Single-minded in her desire to be an artist, Stella Bowen studied briefly under Margaret Preseon before leaving Adelaide at 20 to study art in London. A friendship with Ezra Pound introduced Bowen to a wide literary circle including W.B. Yeats and T.S. Eliot and Bowen would later famously go on to marry the writer Ford Madox Ford. As a painter Bowen is perhaps best remembered for the body of work
painter, was born in North Adelaide on 16 May 1893 into a comfortable middle class family, daughter of Thomas Hopkins Bowen, a surveyor, who died when she was three. She particularly enjoyed drawing and convinced her mother, Esther Eliza, née Perry, to send her to the School of Design where she drew from the nude model under Rose McPherson ( Margaret Preston ) until her teacher left for Paris. Her desire to pursue her training at the National Gallery School in Melbourne was thwarted by her mother’s ill health.
Bowen was single-minded in her aim to become an artist and after her mother died in 1913, she persuaded her guardian to let her go to England for a year—with a return ticket and £10 per month. Frightened by her interview for the Slade, she enrolled at the Westminster School of Art where Walter Sickert encouraged her to trust her eye and discover beauty in the accidental and spontaneous. She found life in cosmopolitan London exhilarating and exciting. Ezra Pound came to a party and introduced her to his circle of poets, writers and artists including T.S. Eliot, Violet Hunt, Edward Wadsworth, Wyndham Lewis and W.B. Yeats.
In 1918, nine months before the Armistice, Bowen met the writer Ford Madox Ford, then still in the army after serving in France. She was 23 and he was 44. Fascinated by his self absorption and need for care, she went to live with him in a dilapidated cottage in Sussex where life and the climate were harsh. They eventually bought Cooper’s Cottage; their daughter, Esther Julia Madox (Julie), was born there in 1920. Fed up with the hardships of an impoverished rural existence, they escaped to the warmth of St Jean-Cap Ferrat in France in 1922.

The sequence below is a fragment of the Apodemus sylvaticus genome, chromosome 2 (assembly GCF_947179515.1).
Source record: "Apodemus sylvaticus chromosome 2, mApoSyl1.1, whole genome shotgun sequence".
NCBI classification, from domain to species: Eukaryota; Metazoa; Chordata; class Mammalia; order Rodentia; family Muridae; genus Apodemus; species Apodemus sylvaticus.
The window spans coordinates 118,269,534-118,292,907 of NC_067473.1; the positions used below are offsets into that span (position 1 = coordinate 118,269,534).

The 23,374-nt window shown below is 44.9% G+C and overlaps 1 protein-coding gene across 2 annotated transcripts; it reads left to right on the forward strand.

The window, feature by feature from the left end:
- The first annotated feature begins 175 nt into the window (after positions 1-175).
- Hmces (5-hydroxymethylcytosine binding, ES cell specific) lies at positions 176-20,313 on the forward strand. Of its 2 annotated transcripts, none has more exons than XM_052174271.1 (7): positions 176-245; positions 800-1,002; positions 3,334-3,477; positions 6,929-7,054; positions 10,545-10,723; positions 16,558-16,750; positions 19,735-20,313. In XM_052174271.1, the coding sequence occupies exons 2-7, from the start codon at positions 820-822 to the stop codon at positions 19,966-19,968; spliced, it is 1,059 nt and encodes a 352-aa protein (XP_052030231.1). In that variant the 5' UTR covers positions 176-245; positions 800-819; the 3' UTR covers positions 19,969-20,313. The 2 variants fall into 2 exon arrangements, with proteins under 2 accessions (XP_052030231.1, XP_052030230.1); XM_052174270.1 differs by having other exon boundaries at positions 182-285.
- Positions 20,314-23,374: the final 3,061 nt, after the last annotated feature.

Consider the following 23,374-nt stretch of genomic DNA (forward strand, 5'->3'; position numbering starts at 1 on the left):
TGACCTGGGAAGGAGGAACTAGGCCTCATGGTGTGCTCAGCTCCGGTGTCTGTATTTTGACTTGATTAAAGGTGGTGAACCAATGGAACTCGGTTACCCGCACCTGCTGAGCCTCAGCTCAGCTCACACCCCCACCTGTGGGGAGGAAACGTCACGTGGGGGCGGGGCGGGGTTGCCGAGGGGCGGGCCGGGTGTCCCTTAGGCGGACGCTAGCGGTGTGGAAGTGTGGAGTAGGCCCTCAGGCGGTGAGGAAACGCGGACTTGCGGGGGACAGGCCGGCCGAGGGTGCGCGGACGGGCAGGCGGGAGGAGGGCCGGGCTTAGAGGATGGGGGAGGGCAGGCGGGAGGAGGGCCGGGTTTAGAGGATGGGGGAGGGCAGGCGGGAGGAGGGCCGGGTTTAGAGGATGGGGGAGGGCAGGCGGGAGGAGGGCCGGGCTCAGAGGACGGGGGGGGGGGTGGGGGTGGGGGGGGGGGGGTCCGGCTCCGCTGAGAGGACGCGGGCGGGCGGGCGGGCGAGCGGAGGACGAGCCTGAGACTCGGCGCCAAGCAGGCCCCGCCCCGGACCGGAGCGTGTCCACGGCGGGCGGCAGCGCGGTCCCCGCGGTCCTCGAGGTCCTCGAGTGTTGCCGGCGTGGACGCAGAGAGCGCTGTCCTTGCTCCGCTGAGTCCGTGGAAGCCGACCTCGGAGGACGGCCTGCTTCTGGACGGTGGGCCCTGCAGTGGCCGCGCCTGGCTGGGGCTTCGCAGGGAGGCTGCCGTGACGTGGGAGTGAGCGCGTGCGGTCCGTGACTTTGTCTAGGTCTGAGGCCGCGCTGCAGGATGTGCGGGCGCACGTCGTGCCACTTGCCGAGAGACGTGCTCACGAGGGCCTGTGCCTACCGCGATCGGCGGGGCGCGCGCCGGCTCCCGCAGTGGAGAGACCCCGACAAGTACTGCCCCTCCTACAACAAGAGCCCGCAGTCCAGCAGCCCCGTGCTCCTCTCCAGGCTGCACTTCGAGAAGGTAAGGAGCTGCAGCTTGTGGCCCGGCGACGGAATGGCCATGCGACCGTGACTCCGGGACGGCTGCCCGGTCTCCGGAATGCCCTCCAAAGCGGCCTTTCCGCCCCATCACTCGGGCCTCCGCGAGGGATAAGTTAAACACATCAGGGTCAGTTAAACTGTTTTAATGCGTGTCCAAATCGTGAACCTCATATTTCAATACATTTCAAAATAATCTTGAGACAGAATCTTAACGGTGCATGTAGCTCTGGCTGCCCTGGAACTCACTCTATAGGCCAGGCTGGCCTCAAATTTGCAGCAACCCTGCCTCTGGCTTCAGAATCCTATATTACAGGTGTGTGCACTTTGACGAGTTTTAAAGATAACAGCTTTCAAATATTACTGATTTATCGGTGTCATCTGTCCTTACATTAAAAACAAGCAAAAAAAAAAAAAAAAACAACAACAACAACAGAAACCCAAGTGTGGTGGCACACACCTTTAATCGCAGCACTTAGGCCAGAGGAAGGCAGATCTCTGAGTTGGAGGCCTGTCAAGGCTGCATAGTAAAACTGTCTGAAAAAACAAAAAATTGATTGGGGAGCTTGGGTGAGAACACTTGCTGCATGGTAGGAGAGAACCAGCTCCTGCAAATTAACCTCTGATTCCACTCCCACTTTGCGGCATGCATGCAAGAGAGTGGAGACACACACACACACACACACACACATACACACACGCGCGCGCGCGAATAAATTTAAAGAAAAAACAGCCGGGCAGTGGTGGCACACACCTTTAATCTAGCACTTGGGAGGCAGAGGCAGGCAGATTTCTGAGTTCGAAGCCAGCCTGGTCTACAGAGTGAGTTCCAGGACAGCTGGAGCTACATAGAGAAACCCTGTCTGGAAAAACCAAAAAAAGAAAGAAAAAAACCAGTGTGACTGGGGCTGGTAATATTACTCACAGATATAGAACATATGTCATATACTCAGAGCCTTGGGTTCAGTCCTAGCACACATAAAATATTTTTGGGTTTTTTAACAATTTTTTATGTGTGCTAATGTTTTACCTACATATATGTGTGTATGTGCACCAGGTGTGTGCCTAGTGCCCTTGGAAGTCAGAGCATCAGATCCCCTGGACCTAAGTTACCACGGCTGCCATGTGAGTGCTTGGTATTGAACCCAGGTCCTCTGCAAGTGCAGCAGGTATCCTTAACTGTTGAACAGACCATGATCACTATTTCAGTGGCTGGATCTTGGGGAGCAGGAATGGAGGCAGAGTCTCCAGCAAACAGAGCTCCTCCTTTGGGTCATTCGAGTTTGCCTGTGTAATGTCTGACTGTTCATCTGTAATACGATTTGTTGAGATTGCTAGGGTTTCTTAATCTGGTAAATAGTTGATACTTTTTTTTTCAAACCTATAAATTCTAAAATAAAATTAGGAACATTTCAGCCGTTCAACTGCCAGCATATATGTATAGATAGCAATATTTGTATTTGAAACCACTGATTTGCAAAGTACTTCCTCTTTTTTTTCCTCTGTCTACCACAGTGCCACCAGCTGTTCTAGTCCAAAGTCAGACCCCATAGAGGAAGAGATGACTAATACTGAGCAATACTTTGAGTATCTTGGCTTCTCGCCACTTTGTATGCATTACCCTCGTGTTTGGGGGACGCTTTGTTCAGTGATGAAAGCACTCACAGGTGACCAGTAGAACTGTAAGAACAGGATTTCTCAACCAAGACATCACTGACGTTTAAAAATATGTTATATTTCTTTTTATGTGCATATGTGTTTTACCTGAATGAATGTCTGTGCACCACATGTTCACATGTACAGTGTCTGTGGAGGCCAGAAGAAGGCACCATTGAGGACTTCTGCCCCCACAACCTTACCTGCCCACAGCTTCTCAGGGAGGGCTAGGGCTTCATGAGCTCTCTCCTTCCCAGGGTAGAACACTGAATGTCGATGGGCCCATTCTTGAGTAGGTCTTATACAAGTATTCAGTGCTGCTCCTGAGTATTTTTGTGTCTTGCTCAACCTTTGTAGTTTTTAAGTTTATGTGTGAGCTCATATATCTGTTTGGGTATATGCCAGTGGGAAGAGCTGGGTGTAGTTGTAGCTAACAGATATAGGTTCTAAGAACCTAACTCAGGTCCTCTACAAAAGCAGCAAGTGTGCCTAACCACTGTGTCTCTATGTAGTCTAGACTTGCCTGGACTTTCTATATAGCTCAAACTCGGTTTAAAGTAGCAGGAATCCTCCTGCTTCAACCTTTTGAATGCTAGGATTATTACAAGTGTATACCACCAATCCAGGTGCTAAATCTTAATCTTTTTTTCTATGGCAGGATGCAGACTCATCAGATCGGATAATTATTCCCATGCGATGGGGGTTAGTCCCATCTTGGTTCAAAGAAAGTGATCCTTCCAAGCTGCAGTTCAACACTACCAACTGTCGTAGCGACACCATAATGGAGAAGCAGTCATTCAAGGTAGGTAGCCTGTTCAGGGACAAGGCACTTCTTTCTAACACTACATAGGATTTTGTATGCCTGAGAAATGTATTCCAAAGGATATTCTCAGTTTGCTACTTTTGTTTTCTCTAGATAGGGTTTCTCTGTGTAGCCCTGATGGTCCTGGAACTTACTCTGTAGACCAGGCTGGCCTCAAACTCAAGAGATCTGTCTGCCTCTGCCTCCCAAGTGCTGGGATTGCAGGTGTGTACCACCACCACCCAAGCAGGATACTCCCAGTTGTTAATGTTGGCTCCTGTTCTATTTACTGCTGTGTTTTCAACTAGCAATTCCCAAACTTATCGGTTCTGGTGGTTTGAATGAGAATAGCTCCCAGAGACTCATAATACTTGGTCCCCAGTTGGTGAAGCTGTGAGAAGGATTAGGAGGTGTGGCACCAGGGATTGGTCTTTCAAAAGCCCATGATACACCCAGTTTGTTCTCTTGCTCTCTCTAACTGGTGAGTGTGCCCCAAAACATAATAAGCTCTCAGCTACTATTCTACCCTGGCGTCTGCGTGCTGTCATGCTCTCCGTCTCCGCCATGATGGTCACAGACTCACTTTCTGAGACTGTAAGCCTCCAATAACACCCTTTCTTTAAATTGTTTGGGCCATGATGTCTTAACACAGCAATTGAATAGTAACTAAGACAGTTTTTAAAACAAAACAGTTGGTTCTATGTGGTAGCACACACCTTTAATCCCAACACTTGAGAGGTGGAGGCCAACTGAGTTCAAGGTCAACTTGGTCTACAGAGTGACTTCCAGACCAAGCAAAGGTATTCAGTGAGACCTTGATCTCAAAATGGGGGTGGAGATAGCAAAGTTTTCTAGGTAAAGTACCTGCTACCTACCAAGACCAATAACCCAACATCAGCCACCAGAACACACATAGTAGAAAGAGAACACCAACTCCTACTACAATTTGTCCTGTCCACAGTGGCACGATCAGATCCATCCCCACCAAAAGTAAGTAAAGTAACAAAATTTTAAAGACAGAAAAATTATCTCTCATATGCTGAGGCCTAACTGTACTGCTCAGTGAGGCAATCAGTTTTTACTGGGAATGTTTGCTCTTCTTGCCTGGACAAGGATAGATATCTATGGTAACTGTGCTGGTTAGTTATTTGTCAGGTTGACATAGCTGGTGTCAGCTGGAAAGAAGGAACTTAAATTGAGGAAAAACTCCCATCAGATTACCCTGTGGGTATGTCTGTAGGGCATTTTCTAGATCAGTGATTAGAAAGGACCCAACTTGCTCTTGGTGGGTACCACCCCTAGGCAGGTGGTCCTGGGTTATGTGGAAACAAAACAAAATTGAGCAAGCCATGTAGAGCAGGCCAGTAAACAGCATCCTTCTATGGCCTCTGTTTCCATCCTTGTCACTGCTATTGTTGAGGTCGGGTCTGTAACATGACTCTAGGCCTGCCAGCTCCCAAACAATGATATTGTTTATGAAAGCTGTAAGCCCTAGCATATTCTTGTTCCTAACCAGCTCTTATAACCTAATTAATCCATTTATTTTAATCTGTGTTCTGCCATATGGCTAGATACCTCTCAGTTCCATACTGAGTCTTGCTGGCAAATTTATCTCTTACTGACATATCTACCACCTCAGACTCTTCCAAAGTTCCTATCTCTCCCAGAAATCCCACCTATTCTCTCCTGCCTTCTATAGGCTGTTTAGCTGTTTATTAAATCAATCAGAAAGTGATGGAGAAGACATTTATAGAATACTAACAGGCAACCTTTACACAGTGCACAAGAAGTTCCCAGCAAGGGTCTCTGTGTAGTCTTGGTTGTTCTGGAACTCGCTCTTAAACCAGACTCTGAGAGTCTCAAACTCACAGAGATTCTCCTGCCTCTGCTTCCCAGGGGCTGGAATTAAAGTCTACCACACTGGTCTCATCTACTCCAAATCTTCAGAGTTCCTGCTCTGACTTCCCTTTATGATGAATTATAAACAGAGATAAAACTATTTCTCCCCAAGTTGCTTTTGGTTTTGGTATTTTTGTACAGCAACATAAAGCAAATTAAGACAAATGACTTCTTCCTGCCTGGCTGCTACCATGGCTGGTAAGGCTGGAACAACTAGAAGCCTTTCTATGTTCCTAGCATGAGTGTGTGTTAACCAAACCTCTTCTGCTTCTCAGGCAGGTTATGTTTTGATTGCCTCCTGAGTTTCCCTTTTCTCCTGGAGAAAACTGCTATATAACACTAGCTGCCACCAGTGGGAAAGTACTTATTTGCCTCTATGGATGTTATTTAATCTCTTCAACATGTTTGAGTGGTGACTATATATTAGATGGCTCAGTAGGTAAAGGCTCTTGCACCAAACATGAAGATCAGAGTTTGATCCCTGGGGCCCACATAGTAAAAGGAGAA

Visiting Italy in 1923 with Ezra and Dorothy Pound, Bowen discovered the early Italian painters: Giotto, Piero della Francesca, Fra Angelico, Simone Martini and Botticelli. On her return she painted small portraits where she tried to incorporate their sort of linear design; a few were hung in the Salon d’Automne. In Paris Ford started his Transatlantic Review , which absorbed all their finances. Bowen rented her first studio but found little time for painting in between ministering to the needs of Ford and their daughter and leading such a peripatetic life.
The break-up of the nine-year relationship with Ford in 1928 forced her to exist entirely on her painting. In 1932 she went to the USA at the invitation of friends, who helped her obtain portrait commissions. Returning to France, her impoverished circumstances led her back to England on her 40th birthday, where she supplemented her meagre finances by writing art reviews for the New Chronicle and painting portrait commissions. Bowen’s autobiography Drawn from Life was published in 1940. It chronicled her life in Adelaide, the years with Ford and the outbreak of World War II. Unfortunately, paper rationing meant that it only had one small print run.
In 1943 Bowen, then almost 50, was appointed an official war artist by the Australian War Memorial, primarily to depict the activities of the Royal Australian Air Force, then stationed in England and participating in the intensive bombing operations over Germany. She was employed for 20 months, completing her last commission in 1946. Her plans to return to Australia after the war in order to mount an exhibition were thwarted by lack of funds, official obstructions and, finally, ill health. She died of cancer in London on 30 October 1947. A memorial exhibition was held at the Art Gallery of South Australia in 1953.